Editorial

A pragmatic government is so needed

April 12th, 2020 5:05 PM

By Southern Star Team

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TALKS on the formation of a new government were at an advanced stage as we went to press with Fine Gael and Fianna Fáil negotiators on the point of agreeing the outline of a programme for government behind the scenes as the chaotic Covid-19 coronavirus crisis looks set to peak in Ireland this Easter weekend. It was hardly surprising that FG and FF should be able to agree such a document given how similar to one another they are policy-wise.

With so much bad stuff going on across the world and an estimated half of mankind currently in some form of lockdown as a result of the Covid-19 pandemic, people just don’t care – or even want to know – about the tribal differences between FG and FF, which must seem rather petty now in the greater scheme of things.

Notwithstanding the fact that Fine Gael, in particular, were roundly rejected by voters in the recent general election and that Fianna Fáil also lost a number of seats, this is not the government that the electorate thought they were going to get. While Sinn Féin garnered the greatest number of first preference votes in Election 2020, this did not transfer into enough Dáil seats for them to, realistically, lead a government in spite of their burning desire to do so.

Fianna Fáil won the greatest number of seats, 38, but only just, with Sinn Féin winning 37 and Fine Gael 35. As neither FF or FG want to do business with SF and, with Ceann Comhairle Seán Ó Fearghaíl (FF) out of the equation and the Green Party’s preference for a national government ruled out, for the purposes of forming a government, the combined total of 72 seats held by FF and FG is eight short of the minimum of 80 needed.

This week, the two prospective coalition partners will be in talks with some of the smaller parties and an assortment of independents with a view towards getting the necessary support and commitment to form a majority government. This will certainly be a different government, if agreed, to anything the country has ever seen before if the two big opposing parties spawned by the Irish civil war of almost 100 years ago throw in their lot together and because of the likelihood of a rotating Taoiseach with FF and FG sharing the duties.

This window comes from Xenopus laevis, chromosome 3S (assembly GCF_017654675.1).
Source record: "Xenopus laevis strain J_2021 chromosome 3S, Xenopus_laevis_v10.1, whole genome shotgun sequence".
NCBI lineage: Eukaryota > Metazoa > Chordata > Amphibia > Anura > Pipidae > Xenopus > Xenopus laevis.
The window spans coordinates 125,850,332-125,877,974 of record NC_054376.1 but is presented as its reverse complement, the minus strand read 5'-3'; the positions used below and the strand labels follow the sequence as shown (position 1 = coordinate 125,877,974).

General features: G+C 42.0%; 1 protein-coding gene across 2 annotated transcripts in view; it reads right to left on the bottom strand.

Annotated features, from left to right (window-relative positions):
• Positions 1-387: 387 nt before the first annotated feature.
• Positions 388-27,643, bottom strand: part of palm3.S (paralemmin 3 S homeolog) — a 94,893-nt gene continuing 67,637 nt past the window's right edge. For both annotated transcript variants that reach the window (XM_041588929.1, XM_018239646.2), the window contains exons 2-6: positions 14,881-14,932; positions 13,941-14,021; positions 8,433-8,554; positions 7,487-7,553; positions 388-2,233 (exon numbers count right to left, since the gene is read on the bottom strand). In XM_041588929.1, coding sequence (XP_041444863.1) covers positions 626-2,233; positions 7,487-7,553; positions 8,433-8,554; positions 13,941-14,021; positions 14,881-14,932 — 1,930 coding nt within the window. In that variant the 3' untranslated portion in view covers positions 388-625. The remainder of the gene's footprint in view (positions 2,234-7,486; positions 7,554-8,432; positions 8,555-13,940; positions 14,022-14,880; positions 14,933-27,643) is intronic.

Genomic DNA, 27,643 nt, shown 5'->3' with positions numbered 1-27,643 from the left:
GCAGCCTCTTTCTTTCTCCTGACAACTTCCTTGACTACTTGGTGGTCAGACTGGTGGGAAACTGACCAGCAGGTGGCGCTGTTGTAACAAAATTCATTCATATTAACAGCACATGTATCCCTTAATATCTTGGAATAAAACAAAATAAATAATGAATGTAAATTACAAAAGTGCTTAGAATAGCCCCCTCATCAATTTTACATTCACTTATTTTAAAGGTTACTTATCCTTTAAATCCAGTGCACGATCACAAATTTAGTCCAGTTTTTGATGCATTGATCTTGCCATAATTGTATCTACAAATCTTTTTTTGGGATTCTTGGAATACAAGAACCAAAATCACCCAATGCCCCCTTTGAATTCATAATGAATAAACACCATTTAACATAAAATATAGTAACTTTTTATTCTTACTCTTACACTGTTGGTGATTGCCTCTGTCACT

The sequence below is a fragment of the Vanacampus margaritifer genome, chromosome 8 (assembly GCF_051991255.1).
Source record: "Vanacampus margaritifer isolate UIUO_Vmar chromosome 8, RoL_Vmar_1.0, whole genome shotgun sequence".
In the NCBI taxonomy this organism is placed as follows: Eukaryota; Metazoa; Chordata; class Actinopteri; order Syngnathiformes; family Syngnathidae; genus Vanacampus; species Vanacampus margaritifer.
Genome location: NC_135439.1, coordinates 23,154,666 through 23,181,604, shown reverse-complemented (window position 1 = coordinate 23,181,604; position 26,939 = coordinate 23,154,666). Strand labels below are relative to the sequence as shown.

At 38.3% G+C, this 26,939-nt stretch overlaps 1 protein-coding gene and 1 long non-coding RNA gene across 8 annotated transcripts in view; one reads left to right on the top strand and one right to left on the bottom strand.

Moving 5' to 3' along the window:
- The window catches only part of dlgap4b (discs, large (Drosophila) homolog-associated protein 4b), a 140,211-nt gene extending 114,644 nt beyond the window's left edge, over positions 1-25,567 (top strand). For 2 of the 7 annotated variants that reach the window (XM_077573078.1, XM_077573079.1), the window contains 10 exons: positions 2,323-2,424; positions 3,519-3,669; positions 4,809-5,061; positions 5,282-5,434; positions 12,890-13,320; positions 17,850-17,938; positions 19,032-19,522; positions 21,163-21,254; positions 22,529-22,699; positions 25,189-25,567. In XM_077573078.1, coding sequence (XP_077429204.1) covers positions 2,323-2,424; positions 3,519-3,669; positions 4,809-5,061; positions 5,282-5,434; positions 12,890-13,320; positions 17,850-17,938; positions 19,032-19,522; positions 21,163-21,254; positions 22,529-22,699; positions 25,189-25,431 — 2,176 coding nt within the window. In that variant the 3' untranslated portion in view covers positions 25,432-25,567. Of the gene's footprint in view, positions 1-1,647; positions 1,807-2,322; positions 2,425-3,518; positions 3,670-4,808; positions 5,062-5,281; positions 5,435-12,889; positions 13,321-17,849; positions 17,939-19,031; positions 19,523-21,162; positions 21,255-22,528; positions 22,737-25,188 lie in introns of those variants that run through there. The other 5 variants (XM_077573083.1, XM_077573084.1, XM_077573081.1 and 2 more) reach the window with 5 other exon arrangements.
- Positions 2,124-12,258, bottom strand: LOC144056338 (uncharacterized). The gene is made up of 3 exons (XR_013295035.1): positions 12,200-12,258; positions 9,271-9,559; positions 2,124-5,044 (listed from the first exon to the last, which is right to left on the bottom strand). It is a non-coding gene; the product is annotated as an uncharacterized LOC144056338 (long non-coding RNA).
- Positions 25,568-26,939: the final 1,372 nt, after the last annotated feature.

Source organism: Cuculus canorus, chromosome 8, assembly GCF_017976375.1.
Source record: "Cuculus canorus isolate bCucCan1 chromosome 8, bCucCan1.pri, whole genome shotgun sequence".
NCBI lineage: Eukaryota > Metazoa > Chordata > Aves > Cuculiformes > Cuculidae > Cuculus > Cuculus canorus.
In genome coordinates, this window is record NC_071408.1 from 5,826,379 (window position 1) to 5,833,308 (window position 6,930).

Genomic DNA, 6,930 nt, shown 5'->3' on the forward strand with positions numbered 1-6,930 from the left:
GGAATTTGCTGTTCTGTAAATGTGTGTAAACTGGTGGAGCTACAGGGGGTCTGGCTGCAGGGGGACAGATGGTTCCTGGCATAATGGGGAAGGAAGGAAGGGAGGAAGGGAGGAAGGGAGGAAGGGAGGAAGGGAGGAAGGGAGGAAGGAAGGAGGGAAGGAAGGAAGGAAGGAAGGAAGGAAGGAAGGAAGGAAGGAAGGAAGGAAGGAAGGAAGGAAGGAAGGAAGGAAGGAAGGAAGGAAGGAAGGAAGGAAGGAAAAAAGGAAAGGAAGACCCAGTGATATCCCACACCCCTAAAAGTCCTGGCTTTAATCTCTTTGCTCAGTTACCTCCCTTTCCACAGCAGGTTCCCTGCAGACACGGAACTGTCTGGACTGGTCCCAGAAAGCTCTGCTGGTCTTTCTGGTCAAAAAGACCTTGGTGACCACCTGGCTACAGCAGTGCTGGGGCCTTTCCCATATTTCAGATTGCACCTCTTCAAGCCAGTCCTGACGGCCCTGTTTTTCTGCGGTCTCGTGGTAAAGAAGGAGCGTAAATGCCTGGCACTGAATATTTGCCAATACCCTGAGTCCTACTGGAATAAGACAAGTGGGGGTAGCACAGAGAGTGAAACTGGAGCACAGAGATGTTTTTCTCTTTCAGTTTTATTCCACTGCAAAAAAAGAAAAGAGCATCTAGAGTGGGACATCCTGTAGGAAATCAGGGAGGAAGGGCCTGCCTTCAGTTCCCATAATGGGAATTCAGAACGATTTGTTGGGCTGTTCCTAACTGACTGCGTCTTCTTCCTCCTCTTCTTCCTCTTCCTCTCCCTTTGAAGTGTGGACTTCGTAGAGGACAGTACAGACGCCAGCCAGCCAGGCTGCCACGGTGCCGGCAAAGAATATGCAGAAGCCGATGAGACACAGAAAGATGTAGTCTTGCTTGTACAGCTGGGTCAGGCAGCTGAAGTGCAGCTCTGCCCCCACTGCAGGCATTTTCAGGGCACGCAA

Even though Fianna Fáil leader Micheál Martin was in pole position in the aftermath of the general election, having won the most seats, and Fine Gael’s Leo Varadkar looked to be heading for the opposition benches after their further electoral losses, the latter was given an unlikely popularity boost with the arrival of the Covid-19 virus in the country, as he rose to the challenge of trying to slow down its spread. Acting Taoiseach Varadkar’s political renaissance was copper-fastened by his statesmanlike address to the nation on St Patrick’s Day.

By following the advice of the medical experts and acting decisively on it, the government has put Ireland in the best place it can be to face the big surge of confirmed cases and deaths about to hit the country as the spread of the virus, hopefully, peaks around now and then begins to loosen its deadly grip on the population in the coming weeks, so that life can gradually start returning to some sort of normality.

Bold decisions have been taken by the acting government in the face of the pandemic with things they previously said could not be done, such as a rent freeze, being imposed. Thousands more hospital beds of all kinds – from intensive care to step-down beds – were provided to deal with the Covid-19 crisis, private hospitals were taken over by the government and young doctors that we had educated in this country returned from abroad to help out.

Millions have been paid out in welfare benefits and employment subsidies to help those whose jobs have suddenly been lost or threatened as a result of the shut-down measures to try to slow the spread of the virus. It has been a case of needs must to do whatever is needed.

People have seen political leadership with a can-do attitude and they, quite reasonably, should expect similar pragmatism from the incoming government when it assumes power. For years, successive governments – even in the economic good times – have let our healthcare and housing crises get worse because of a lack of political will to face down vested interests.

The ability to take decisive decisions has been illustrated during the Covid-19 pandemic so far. We cannot let our public healthcare system revert to being like a rabbit dazzled by the headlights of an oncoming vehicle and frozen to the spot.

Such inertia should not be tolerated by the new government. With more beds and medical personnel available, they should be used and, while the cost of doing so will be inevitably be higher, most people would gladly pay more in taxes if they felt they could be assured of a fit-for-purpose service without the chronic overcrowding at emergency departments and seemingly never-ending waiting lists for consultant appointments and treatment.

We simply cannot afford to return to the same old same old.

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